He has hundreds of millions in the bank and is in The Guinness Book of Records as the most prolific producer in prime-time history. Even today, at 75, Aaron Spelling has six shows on four networks—twice as many as his closest competitors. What’s more, the creator of Charlie’s Angels and Dynasty now has a dynasty of his own—daughter Tori, 25, starring on Beverly Hills, 90210, and son Randy, 20, a familiar face on Sunset Beach. So why should he care that critics have called him “the master of schlock” and “the king of T&A”? “Entertainment,” he says with a shrug, “is not a wicked word.”
Spelling’s stars have certainly never underestimated the consummate creator of over-the-top TV. Says Dynasty’s Joan Collins, 65, now a grandmother and living in the South or France: “Aaron has his finger on the pulse of what people really want to see.” Adds Hart to Hart’s Stefanie Powers, 56: “He’s constantly coming up with something that finds a new audience.”
Melrose Place’s Heather Locklear, 37, whom Spelling calls “my lucky penny,” has been on his payroll for much of her career. Along with starring roles on Dynasty and T.J. Hooker, she says, “I was on The Love Boat—Jamie Farr was my love interest—I was Loretta Lynn’s daughter on Fantasy Island, and I was Connie Stevens’s daughter on Hotel. Whether in the ’80s or the ’90s, Aaron brings glamor to television.”
“Aaron likes to have good-looking people to look at,” explains Dynasty’s Gordon Thomson, now 54 and a regular on Sunset Beach. “Family was the only exception. And I think Family was a wonderful show. It took itself seriously.” John Rubinstein, 52, who played Meredith Baxter’s estranged husband on that show and composed its theme, calls Spelling “a visionary.”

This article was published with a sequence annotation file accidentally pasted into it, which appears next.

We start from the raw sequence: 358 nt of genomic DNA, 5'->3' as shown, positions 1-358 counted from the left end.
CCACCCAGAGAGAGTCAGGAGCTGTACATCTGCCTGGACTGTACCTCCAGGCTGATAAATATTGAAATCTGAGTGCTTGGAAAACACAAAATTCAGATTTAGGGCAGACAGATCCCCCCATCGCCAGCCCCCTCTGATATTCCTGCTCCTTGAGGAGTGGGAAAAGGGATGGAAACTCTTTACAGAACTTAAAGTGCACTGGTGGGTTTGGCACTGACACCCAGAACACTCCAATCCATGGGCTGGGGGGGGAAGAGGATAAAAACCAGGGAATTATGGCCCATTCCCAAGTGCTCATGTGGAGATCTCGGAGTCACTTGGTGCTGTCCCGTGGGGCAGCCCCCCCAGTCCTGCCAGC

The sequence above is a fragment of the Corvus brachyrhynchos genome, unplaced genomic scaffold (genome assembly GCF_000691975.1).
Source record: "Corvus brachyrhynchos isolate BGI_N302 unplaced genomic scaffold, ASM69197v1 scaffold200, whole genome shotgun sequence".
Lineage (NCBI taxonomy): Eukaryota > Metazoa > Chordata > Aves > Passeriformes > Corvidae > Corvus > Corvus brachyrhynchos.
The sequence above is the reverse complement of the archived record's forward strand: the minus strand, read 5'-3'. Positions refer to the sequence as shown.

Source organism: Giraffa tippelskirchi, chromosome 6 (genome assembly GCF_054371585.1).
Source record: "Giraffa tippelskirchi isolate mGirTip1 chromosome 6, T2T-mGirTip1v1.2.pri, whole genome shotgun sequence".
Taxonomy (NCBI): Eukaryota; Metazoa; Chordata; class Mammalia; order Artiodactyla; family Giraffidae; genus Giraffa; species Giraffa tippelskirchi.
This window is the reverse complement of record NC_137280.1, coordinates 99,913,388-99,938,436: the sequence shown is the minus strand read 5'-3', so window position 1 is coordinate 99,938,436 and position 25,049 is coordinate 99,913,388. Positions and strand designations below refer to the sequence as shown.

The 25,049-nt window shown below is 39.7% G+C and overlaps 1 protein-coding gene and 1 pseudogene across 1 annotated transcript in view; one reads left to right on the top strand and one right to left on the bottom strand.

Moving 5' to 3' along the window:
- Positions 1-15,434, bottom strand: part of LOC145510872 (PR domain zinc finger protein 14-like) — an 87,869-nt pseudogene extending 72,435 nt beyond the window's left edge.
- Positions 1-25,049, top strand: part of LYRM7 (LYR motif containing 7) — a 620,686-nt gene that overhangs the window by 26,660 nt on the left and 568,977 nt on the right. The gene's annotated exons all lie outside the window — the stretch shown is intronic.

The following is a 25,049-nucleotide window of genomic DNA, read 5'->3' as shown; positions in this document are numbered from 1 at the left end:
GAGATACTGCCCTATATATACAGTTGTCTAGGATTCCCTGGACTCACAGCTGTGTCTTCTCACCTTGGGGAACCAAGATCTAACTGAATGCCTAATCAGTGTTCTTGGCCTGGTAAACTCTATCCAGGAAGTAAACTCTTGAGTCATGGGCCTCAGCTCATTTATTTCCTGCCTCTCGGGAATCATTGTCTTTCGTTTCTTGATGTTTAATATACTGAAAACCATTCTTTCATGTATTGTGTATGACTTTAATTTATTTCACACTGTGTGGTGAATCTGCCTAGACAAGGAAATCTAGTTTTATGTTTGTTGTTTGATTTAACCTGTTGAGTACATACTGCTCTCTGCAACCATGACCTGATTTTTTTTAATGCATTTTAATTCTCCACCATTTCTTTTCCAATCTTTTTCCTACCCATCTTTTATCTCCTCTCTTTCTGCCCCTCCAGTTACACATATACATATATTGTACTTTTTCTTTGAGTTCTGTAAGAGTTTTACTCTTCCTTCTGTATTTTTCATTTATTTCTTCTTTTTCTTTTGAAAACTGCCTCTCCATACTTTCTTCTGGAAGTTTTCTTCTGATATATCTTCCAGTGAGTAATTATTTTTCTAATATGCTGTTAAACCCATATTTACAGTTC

Fantasy Island, for example, “was supposed to be sexier,” remembers star Ricardo Montalban, now 78 and concentrating on voice-overs since a 1993 spinal operation left him unable to walk unassisted. “Aaron was driving home, and he had to stop his car and say, ‘Wait a minute, it doesn’t have to be sexual fantasies. It could be fantasies that come true!’ ABC said, ‘Good.’ But they also said they wanted a girl assistant. And Aaron said, ‘No, I want a midget! This is a strange place, and I want a strange look.’ ”
The idea for 90210 originated with Barry Diller, then head of Fox Broadcasting, who suggested that Spelling create a show about high school. “I said, ‘What in the hell do I know about high school?’ ” recalls Spelling. “Then I overheard this girl tell Tori, ‘I have to go visit my father this weekend. All he does is ask what my mother is doing. Then I come home, and all my mother asks is what my father is doing.’ I thought, ‘Wow, that’s an episode! Children go through so much more than we ever went through.’ ”
Spelling’s influence extends to the nitty-gritty details. “It never fails to amaze me, the things he notices,” says 7th Heaven star Stephen Collins, 51. “He oversees and approves all the casting. He sees Polaroids of every wardrobe piece—everything worn by every character. He looks at color schemes. No hairstyle is allowed to be changed without being okayed by him.”
Spelling is equally fierce in his loyalty to his stars. “There was a time not long ago as I was going through this major cancer event where there were some people in Hollywood who weren’t willing to take a chance on me,” says Vega$ star Robert Urich, 52, who is in remission from a rare form of soft-tissue cancer. Spelling offered him the role of Captain in the new series Love Boat: The Next Wave. Says Urich: “He said to me, ‘I remember that twinkle you always had in your eyes, and I don’t feel like I’m taking a chance on you.’ ” And though Spelling lost a 1997 lawsuit for firing a pregnant Hunter Tylo from Melrose Place, he “was just great,” says Josie Bissett, 28, when she decided to leave the show in 1997 to concentrate on her marriage to Rob Estes, now 35 and a member of the Melrose cast. “He worried about us,” Bissett says, “and he was like, ‘If you ever want to come back, I want you to, so we’re not going to kill off your character.’ ” She returned last year.
The son of Russian and Polish immigrants, Spelling grew up in Dallas, where his father worked as a tailor for Sears. “We lived in a house that cost $6,000 and had one bathroom,” recalls Spelling, who began his career as a director and actor, earning his first credit as a producer on Zane Grey Theatre in 1956.